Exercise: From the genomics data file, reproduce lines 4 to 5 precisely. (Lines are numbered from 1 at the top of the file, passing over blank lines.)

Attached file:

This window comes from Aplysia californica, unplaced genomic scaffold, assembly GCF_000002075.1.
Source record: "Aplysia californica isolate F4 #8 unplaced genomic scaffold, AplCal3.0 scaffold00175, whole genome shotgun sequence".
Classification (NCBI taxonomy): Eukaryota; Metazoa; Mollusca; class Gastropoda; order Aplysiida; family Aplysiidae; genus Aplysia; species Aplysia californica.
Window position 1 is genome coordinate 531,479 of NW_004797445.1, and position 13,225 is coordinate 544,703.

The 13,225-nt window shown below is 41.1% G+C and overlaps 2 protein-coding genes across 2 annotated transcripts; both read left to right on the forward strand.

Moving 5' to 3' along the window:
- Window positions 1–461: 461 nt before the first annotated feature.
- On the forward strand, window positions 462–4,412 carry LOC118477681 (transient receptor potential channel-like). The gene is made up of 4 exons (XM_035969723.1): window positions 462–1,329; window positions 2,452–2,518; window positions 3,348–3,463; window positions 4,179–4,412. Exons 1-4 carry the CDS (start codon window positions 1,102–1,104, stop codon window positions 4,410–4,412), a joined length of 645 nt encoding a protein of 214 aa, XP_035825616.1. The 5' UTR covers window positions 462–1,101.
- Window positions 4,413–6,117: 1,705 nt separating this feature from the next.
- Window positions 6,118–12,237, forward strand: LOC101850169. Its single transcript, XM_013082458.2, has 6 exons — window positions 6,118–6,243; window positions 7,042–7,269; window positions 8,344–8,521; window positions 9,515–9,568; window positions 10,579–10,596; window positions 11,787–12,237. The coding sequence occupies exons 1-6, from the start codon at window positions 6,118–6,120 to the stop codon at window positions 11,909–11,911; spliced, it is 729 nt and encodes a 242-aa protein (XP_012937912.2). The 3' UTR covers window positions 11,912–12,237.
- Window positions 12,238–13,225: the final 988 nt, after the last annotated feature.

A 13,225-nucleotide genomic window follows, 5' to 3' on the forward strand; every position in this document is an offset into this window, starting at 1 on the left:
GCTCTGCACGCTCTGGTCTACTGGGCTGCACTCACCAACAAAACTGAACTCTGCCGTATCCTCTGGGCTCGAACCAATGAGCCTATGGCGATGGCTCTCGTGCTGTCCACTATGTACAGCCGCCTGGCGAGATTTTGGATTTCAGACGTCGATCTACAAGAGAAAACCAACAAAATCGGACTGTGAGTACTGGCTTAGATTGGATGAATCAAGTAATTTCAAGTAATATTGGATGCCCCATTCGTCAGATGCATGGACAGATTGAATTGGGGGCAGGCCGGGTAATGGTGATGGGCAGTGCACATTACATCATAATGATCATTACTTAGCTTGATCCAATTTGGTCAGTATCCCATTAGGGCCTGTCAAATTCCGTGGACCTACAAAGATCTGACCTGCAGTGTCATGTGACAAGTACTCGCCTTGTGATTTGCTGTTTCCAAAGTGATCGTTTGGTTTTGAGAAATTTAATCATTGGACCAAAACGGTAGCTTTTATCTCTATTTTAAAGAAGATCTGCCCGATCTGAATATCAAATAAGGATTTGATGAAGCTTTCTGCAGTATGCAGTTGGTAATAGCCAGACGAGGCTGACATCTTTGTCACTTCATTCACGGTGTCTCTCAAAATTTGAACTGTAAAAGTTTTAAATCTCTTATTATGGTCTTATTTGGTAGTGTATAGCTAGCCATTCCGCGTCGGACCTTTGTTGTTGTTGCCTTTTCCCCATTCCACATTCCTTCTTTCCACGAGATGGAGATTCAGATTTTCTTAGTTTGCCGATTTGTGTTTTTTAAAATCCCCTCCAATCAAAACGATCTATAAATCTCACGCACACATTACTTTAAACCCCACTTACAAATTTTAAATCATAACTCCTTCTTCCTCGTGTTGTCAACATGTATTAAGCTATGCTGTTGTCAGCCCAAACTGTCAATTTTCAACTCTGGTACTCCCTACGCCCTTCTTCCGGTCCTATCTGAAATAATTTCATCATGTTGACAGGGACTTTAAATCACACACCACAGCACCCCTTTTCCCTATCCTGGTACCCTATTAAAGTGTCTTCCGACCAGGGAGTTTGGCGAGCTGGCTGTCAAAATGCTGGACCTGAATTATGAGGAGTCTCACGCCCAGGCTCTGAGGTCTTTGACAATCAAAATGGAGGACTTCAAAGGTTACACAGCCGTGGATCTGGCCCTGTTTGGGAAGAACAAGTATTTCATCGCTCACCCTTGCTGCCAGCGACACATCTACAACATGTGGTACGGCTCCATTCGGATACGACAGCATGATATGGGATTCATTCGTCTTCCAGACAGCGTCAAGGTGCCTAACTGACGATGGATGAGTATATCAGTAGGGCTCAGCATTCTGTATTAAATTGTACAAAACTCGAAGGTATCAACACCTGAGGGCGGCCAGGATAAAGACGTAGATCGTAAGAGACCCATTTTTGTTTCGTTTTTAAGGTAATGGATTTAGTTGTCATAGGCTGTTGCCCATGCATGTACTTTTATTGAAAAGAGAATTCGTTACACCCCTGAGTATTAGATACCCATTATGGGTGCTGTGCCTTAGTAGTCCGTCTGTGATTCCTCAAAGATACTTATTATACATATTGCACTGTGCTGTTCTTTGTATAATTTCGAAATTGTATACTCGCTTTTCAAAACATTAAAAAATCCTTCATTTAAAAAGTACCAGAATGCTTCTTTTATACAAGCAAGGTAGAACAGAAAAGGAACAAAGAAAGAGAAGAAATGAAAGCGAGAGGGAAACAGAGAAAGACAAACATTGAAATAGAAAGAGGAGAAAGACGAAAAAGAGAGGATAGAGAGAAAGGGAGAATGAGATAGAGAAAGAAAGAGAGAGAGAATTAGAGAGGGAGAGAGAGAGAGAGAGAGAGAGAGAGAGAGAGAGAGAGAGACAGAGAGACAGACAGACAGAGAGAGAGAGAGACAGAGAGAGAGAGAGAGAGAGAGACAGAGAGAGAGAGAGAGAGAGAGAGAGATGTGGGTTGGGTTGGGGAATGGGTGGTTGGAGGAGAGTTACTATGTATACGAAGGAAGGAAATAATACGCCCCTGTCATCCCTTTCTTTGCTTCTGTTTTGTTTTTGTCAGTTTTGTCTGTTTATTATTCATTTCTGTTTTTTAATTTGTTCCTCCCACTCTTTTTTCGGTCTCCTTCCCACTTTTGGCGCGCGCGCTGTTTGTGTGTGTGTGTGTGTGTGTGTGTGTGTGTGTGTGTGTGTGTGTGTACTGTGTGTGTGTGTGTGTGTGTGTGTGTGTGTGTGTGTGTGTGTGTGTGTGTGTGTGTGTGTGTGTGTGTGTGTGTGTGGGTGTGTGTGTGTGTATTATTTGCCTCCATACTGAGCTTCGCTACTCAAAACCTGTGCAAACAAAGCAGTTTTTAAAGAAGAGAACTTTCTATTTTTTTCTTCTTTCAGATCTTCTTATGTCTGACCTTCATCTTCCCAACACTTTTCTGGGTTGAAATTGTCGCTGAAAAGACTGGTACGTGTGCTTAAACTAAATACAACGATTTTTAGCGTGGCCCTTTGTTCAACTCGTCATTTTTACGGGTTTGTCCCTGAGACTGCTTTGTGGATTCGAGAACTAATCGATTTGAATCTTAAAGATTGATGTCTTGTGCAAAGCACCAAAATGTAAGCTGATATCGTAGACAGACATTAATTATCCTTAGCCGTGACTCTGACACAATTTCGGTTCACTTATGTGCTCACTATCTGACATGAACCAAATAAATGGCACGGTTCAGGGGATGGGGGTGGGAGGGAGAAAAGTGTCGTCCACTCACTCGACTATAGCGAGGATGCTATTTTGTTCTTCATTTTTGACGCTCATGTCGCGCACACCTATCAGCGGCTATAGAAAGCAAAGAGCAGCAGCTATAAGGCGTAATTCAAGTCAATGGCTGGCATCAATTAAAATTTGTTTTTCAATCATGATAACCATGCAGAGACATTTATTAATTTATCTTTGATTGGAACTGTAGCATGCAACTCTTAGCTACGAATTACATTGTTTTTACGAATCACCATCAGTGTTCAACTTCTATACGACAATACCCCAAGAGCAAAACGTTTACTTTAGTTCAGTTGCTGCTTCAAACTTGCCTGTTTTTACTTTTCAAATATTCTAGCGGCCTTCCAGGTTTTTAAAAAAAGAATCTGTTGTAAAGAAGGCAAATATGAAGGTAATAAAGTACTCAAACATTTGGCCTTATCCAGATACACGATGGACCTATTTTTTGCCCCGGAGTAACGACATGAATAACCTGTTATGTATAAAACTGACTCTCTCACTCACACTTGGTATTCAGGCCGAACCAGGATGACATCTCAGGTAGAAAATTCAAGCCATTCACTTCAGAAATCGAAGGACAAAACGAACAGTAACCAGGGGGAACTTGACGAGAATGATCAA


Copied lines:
Window position 1 is genome coordinate 531,479 of NW_004797445.1, and position 13,225 is coordinate 544,703.

The 13,225-nt window shown below is 41.1% G+C and overlaps 2 protein-coding genes across 2 annotated transcripts; both read left to right on the forward strand.